Putin Orders Deal to Save Old Smelter, 3,500 Jobs

Prime Minister Vladimir Putin, facing a wave of voter outrage as he prepares a bid to return to the Kremlin, intervened to prevent an archaic 67-year-old aluminum smelter with 3,500 workers from closure, the government said Friday.

Putin is struggling to maintain business as usual over Sunday's parliamentary elections, in which opposition parties say his United Russia party retained a majority through fraud.

The government web site said Putin was informed at a meeting with his supporters Tuesday that the smelter and the refinery could be shut due to high electric energy costs, also threatening the operations of a nearby automotive plant.

The Bogoslovsk smelter, which came on stream in 1945, is in the town of Krasnoturyinsk in the Ural Mountain region of Sverdlovsk.

It was the second such crisis intervention in Russia's aluminum industry for the prime minister, whose political stock in trade is his image as a strong leader willing to stand up for Russians beset by economic difficulties.

In 2009, when the aluminum industry was coping with a collapse in prices that prompted RusAl to close 35 percent of its capacity, Putin ordered Oleg Deripaska, RusAl's main owner, to restart production at a RusAl plant, the Pikalyovo alumina refinery in northwestern Russia.

Hungry workers had blocked a motorway, protesting over unpaid salaries. They returned to work after the televised meeting in Pikalyovo, in which Putin flung a pen at Deripaska and ordered him to sign papers returning the plant to operation.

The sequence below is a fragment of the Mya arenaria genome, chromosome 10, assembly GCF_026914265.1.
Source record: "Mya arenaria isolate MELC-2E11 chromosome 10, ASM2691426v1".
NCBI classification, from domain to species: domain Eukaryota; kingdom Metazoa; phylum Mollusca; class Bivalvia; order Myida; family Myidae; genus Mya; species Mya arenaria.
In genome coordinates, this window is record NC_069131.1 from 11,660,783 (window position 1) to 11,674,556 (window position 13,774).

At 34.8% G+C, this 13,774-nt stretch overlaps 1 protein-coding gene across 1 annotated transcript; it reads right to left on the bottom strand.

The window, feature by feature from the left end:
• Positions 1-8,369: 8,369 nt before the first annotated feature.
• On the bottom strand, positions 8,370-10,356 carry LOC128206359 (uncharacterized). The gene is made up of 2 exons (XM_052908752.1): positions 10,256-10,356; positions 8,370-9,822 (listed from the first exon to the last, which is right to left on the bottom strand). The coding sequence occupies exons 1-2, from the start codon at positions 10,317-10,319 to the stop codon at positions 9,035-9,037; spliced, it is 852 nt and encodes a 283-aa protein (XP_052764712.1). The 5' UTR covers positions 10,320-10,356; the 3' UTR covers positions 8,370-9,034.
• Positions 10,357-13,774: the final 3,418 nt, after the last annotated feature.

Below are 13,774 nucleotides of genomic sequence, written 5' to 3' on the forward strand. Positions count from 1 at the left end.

The scene boosted Putin's popularity among voters seeking protection against economic upheaval, and increased his power to project his will on Russia's tycoons in what become known as the "Pikalyovo effect."

The Bogoslovsk smelter produced 113,000 tons of aluminum in 2010. Its owner RusAl shut down 35 percent of its capacity in 2009.

On Putin's orders, KES Holding, controlled by one of RusAl's shareholders, Viktor Vekselberg, will sell a local utility to RusAl so that RusAl can upgrade it and cut energy costs, the government web site said.

Putin also told the regional authorities at a government commission meeting to start looking for ways to supply cheaper coal to the utility to cut costs further.

"RusAl is satisfied with the government commission session," RusAl said in an e-mailed statement, adding that it assumed the responsibility for upgrading Bogoslovsk, and guaranteed the maintenance of current production levels.

Citigroup expects the ruble to fall and metals companies to be increasingly at risk as political protests intensify, leading to a "populist" reaction by  Putin's government, Bloomberg reported Friday.

"The market is only now starting to price in the return of top-level political risk for the first time in 12 years," said Kingsmill Bond, chief Russia strategist at Citigroup. "The metals and mining sector is most at risk. We see risk to companies that are beneficiaries of the current rentier system or controlled by oligarchs."

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